Tularemia outbreak, Bulgaria, 1997-2005.The 1997-2005 tularemia tularemia (tlərē`mēə) or rabbit fever, acute, infectious disease caused by Francisella tularensis (Pasteurella tularensis). outbreak in Bulgaria affected 285 people. Ten strains were isolated from humans, a tick, a hare, and water. Amplified fragment length polymorphism Amplified fragment length polymorphism PCR, or "AFLP-PCR" (often AFLP), is a tool used in the study of genetics and in the practice of genetic engineering.
Amplified Fragment Length Polymorphism (AFLP typing of the present isolates and of the strain isolated in 1962 suggests that a new genetic variant caused the outbreak.
Tularemia is a zoonotic disease caused by the gram-negative bacterium Francisella tularensis (1). During the last 10 years, several outbreaks occurred in different countries, causing tularemia to become a major problem on the Balkan Peninsula (2-5).
The first Bulgarian F. tularensis strain, isolated in 1962 from a muskrat muskrat, North American aquatic rodent. The common muskrats, species of the genus Ondatra, are sometimes called by their Native American name, musquash. (Ondatra zibethica) found in the lake of Srebarna reserve near the Danube River, was designated Srebarna19 (6). The first 4 tularemia cases in Bulgaria were reported in 1963 (6, 7) after a small epidemic involving mostly employees in the Srebarna reserve. After 35 years of tularemia surveillance with no cases reported, a focal epidemic was detected near the end of 1997 (2,8). New cases appeared, and strains were isolated and characterized. A total of 285 cases of tularemia were reported and registered at the Bulgarian Ministry of Health in the period 1997-2004 and the first quarter of 2005. The outbreak areas in 1962 and 1997-2005 in Bulgaria are shown on Figure 1. The first case of tularemia was reported in November 1997 in a patient from a small town in the Slivnitsa region. From 1998 to 2000, 171 cases were reported (8). The outbreak seemed to abate during 2001 and 2002, when only 16 cases were documented. The incidence increased again in 2003 when 76 new cases were reported. An area [approximately equal to] 4,000 [km.sup.2] near the western border with Serbia and Montenegro Serbia and Montenegro (sûr`bēə, mŏn'tənē`grō), Serbian Srbija i Crna Gora, former country of SE Europe, in the Balkan Peninsula, a short-lived union (2003–6) of the republics of Serbia and the much was the epidemic focus of the outbreak.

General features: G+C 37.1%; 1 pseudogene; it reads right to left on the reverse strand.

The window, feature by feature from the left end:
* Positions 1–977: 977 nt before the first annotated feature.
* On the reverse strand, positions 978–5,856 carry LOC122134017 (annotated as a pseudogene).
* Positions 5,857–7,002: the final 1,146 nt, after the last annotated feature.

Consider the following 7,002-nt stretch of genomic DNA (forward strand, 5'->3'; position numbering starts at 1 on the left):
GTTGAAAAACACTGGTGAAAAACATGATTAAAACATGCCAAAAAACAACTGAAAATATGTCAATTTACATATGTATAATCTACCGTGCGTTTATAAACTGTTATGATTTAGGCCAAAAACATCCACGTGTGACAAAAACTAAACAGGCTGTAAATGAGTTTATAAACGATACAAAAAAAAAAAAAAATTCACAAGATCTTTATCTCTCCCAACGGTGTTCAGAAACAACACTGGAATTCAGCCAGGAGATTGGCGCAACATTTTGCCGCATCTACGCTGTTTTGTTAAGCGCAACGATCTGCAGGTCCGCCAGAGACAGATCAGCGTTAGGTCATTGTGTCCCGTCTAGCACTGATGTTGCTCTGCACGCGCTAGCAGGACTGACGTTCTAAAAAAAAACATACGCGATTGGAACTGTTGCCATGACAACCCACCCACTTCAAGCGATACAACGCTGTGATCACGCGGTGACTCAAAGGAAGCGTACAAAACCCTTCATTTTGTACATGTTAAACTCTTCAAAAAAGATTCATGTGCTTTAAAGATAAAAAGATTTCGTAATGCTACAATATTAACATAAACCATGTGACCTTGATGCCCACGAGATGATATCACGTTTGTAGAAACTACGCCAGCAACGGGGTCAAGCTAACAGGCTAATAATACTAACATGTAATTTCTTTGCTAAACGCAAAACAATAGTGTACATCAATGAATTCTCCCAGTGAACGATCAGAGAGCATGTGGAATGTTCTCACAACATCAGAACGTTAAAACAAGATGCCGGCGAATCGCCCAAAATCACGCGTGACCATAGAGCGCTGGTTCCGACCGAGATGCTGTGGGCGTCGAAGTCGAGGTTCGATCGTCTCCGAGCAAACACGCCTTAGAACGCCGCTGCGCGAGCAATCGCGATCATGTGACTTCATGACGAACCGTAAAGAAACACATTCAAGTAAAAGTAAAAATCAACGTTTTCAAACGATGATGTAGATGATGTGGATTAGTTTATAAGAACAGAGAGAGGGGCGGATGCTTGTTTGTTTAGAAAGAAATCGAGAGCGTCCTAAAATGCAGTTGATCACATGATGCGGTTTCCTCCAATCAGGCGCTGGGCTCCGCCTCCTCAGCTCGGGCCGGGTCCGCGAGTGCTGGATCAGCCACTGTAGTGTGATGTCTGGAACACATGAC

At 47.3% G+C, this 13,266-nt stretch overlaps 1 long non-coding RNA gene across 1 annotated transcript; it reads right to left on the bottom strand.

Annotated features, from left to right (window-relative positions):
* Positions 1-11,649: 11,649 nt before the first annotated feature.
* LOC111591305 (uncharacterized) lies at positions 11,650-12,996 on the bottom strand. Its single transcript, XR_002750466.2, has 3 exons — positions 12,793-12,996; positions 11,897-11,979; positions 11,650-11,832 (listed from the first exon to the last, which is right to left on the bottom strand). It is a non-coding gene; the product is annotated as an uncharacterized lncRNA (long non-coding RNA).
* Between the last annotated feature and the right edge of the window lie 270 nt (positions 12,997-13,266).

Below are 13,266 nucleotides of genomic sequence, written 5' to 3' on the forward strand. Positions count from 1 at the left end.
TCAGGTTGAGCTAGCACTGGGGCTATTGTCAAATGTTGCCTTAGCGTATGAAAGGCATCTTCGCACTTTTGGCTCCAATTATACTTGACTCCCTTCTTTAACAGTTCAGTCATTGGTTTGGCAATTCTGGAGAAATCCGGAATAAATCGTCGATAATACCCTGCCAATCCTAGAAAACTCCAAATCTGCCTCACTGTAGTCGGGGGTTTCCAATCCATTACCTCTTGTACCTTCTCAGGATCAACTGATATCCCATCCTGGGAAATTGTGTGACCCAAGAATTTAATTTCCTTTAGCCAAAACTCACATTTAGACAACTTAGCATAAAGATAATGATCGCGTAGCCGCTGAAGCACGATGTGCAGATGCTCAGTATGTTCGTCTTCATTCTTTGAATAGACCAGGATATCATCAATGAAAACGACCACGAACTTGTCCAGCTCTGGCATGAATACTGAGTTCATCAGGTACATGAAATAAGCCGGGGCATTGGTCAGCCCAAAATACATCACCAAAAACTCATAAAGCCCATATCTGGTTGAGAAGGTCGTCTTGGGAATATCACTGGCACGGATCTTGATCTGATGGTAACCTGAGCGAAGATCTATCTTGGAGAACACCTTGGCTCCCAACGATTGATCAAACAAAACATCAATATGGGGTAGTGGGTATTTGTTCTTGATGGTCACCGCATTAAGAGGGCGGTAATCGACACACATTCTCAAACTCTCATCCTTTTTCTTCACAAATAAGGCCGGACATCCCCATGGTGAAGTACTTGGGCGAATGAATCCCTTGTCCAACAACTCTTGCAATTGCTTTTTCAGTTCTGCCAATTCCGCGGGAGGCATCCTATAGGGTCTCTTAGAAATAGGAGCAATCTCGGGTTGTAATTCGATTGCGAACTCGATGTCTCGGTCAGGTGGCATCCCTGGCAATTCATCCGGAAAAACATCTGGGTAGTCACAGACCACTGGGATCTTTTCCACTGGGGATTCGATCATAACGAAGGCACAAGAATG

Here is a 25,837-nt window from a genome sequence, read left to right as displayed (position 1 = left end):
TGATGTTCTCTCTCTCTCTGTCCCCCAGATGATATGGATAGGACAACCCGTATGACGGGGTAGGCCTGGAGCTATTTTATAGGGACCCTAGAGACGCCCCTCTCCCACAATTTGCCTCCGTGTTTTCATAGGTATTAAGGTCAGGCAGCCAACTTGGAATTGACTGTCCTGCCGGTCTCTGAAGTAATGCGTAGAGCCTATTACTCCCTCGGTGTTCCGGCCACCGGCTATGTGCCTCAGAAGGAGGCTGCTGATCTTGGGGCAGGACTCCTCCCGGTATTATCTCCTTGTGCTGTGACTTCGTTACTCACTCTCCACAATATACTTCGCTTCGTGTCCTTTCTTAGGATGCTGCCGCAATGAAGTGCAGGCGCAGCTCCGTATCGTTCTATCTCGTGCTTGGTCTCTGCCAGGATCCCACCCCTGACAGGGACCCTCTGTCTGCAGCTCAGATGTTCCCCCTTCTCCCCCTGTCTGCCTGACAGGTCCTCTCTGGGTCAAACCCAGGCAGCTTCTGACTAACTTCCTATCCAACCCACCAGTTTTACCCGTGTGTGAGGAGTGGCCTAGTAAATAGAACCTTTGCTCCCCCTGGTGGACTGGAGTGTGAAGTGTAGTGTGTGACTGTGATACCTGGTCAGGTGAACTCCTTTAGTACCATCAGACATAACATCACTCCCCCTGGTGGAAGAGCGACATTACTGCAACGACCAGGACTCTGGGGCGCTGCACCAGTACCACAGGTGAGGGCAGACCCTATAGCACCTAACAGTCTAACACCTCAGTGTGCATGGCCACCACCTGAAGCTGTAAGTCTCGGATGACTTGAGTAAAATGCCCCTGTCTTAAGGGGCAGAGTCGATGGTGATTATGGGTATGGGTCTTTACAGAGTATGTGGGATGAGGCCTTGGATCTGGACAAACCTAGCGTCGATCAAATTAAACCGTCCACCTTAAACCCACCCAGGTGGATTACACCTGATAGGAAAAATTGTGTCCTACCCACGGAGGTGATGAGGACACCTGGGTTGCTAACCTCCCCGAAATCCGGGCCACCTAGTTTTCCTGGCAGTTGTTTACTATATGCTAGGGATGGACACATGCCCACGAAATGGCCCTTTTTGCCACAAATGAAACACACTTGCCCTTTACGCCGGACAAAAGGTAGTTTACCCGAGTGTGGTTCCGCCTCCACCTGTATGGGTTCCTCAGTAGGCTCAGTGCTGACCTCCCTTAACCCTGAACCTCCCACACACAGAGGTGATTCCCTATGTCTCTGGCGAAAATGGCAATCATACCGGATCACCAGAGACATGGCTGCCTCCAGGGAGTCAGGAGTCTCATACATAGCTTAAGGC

All the patients exhibited the typical clinical picture of oropharyngeal oropharyngeal /oro·pha·ryn·ge·al/ (-fah-rin´je-al)
1. pertaining to the mouth and pharynx.
2. pertaining to the oropharynx. , oculoglandular, or ulceroglandular tularemia. Four (1.4%) of the 285 patients had the oculoglandular form, 6 (2.1%) had the ulceroglandular form, and 275 (96.5%) had the oropharyngeal form. No deaths, complications, or relapses were observed.
Except for 1 seronegative seronegative /se·ro·neg·a·tive/ (-neg´ah-tiv) showing negative results on serological examination; showing a lack of antibody.
adj. patient, tularemia cases were diagnosed according to the confirmed case definition of the Centers for Disease Control and Prevention Centers for Disease Control and Prevention (CDC), agency of the U.S. Public Health Service since 1973, with headquarters in Atlanta; it was established in 1946 as the Communicable Disease Center. (9). Clinically relevant information was gathered by interviews, referral to hospitals, and questionnaires sent to general practitioners in the region and submitted to the reference centers for epidemiologic analysis. Three serum samples (acute phase, convalescent con·va·les·cent
Relating to convalescence.
A person who is recovering from an illness, an injury, or a surgical operation.
1. pertaining to or characterized by convalescence.
2. phrase, and 1 collected 3 months [+ or -] 15 days after the end of therapy) were collected from all patients (online Appendix; available from http://www.cdc.gov/ncidod/EID/vol12no04/050709_app.htm). All samples were tested with hemagglutination hemagglutination /he·mag·glu·ti·na·tion/ (he?mah-gloo-ti-na´shun) agglutination of erythrocytes.